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MRS. HARRIET PARKS MILLER
UNIVERSITY OF NORTH CAROLINA
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THE LIBRARY OF THE
ENDOWED BY THE
DIALECTIC AND PHILANTHROPIC
UNIVERSITY OF N.C- AT CHAPEL HILL
This BOOK may be kept out TWO WEEKS
ONLY, and is subject to a fine of FIVE
CENTS a day thereafter. It was taken out on
the day indicated below:
NOV ^! 0)9)1
pioneei^ Colored Ghi^istiang
HARRIET PARKS MILLER
"The primitive order with its picturesque
types, has passed with the days that are
dust. The mirthful banjo is mute, and the
laughter, songs, and shouts of the old plan-
tation quarters no longer float out on the
W. P. TITUS, PRINTER AND BINDER
TO THE READER.
In the busy rush of Hfe, the virtues of single
individuals too often escape notice, or make but
slight impression on the minds of their contem-
poraries. It is in after years, when the actors
are dead and gone, that their virtues shine forth,
and speak from the silence, through the pen
of some one who catches them before it is too
No history is richer, or more beautiful, than
that written of lives led by wisdom, and good-
The writing of this little book is inspired by a
desire to perpetuate, as examples, the lives of
such people. While the trend of my thoughts
will center *t. around one special family, — the
Carrs — I shall not omit honorable mention of
other colored citizens, who walked upright among
their fellow men.
I shall also make mention of leading white
people who befriended the colored race in its
early struggles for religious liberty.
I write with the hope, that what I say, will
have a tendency to deepen the sympathy, and
kind feeling which should ever exist between the
two races living together in the South.
Port Royal, Tenn., July, 1911.
Interview with Aunt Kitty Carr, September,
1901, in which she tells of her birth in Virginia,
At six years of age, she was given by her mother
to Mrs. Edmond Winston, who one year later,
brought her to Tennessee. Marriage in early life
to Rev. Horace Carr.
She was free born; effort to deprive her of her
By the assistance of kind white friends, she is
enabled to legally establish her freedom.
Reading of Prayer Book.
Rev. Horace Carr.
His birth in Spring Creek neighborhood, in 1812.
Belonged to Aquilla Johnson, and was sold for
a division of the estate. Bought by Mr. James
0^ Carr, of Port Royal, Montgomery county, Tenn.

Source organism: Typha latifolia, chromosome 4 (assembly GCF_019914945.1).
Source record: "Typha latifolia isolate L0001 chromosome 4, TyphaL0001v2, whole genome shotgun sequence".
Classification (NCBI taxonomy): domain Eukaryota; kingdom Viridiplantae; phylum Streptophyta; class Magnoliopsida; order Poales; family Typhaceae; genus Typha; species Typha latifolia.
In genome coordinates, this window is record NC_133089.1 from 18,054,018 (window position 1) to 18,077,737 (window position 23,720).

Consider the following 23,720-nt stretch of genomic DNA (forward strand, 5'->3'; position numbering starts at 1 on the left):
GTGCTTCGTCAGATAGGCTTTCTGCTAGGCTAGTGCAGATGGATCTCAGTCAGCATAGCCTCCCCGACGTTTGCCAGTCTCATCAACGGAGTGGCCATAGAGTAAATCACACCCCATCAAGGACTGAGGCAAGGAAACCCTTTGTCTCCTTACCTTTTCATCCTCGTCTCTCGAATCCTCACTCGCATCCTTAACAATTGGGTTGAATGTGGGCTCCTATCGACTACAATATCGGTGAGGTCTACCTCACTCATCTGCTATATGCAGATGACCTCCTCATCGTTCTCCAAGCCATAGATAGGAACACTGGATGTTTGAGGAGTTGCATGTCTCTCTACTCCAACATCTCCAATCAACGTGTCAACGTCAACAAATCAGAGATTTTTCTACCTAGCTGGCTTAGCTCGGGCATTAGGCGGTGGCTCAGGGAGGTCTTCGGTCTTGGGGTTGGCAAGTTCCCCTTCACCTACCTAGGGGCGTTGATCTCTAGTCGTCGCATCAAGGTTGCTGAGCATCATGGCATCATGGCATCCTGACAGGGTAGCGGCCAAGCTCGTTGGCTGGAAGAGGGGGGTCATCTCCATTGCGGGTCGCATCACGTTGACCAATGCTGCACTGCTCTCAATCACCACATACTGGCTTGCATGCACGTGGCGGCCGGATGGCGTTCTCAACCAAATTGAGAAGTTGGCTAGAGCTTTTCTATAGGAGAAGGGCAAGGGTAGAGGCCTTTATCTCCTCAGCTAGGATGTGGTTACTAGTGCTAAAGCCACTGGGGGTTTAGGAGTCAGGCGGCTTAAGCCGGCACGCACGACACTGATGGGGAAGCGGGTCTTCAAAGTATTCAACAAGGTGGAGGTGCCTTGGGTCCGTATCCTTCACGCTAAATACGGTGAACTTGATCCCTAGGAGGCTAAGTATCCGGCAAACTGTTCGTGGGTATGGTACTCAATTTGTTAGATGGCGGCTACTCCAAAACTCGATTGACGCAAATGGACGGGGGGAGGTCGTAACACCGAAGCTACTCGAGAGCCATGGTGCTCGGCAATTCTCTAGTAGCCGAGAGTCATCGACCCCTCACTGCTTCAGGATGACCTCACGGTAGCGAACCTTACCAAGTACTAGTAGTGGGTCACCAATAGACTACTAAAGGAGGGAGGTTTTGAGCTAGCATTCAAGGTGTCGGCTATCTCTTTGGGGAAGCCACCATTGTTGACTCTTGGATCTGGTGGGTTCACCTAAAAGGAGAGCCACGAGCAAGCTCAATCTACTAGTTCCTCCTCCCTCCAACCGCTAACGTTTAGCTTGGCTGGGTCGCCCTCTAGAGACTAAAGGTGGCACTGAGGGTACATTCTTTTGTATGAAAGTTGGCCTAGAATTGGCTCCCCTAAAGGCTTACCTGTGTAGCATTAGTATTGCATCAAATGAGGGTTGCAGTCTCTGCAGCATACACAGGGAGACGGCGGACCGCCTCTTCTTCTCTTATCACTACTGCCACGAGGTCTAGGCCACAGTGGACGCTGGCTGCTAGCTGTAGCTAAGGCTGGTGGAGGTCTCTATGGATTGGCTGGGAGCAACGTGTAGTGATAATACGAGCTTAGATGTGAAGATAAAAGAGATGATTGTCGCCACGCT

^ After master's death, he hires himself from his
^^ mistress, and locates on a retired spot near "Horse
Shoe Bend" of Red River, by permission of Mr.
William Weatherford, its owner. Mode of making
a living. Joins Red River Church, and is ordained
to preach. Invitation by Mr. E. L. Fort, to
preach on his premises.
Worship of the two races together, in ante-
Department in white churches for colored wor-
Civil war brings changes, and they have churches
and schools of their own.
Sketch of Dr. P. F. Norfleet, of Port Royal,
Tenn., who gave land on which to build Mount
Zion, one of the first colored churches in Middle
Amusing story of Mr. and Mrs. Ed. Hawkins,
of Turnersville, Robertson county, Tenn.
Aunt Kitty describes her vision, or dream, in
which the future Mount Zion appeared to her.
It takes tangible form, and Rev. Horace Carr
assembles his people under a large white oak tree
on the lot donated by Dr. Norfleet, and assisted
by Revs. Chess Ware, and Ben Thomas, of Guthrie,
Ky., organizes the church.
First house of worship soon erected. Too
small, and later torn away to give place to larger
Two buildings burned, but the faithful Chris-
tians did not lose hope.
List of charter members.
Younger generation following the religious foot-
steps of their ancestors.
Mr. William Bourne gives lot for burying
Rev. Althens Carr.
Birth and early life. Obtains education under
An eloquent pulpit orator.
Two funeral sermons heard by the writer.
William, and Jack Northington, two worthy
Why Uncle Arter Northington was called
Rev. Horace Carr tells of an antebellum corn
shucking on Mr. Waters' farm.
Describes great excitement in Port Royal neigh-
borhood, the night the stars fell, November, 1833.
Rev. J. W. Carr.
First work from home, and beginning of his
Letter of appreciation to Port Royal friend, a
short time before his death at Savannah, Georgia,
Statistics showing great progress of the colored
Baptists of United States, Georgia leading the
Southern States along this line.
Interview with Rev. Luke Fort (col.,) of Guthrie,
Ky., in w^hich he tells of first sermon he ever heard
Rev. Horace Carr preach.
Was the latter 's son-in-law nineteen years.
Describes a patroler raid on a quiet meeting being
held one Saturday night on the E. L. Fort plan-
Joe Gaines 'opossum, cooked for the Port Royal
merchants, turns to a housecat, and he is made
to eat same.
History of Benevolent Treasure Society, No. 7.
Visit to Aunt Eliza Gaines Williams. She
talks pleasantly of her white people, the Norfleets,
Describes last visit to Rev. Horace Carr.
Second visit, for the purpose of taking her picture.
She was eight} -two, and this was her first picture.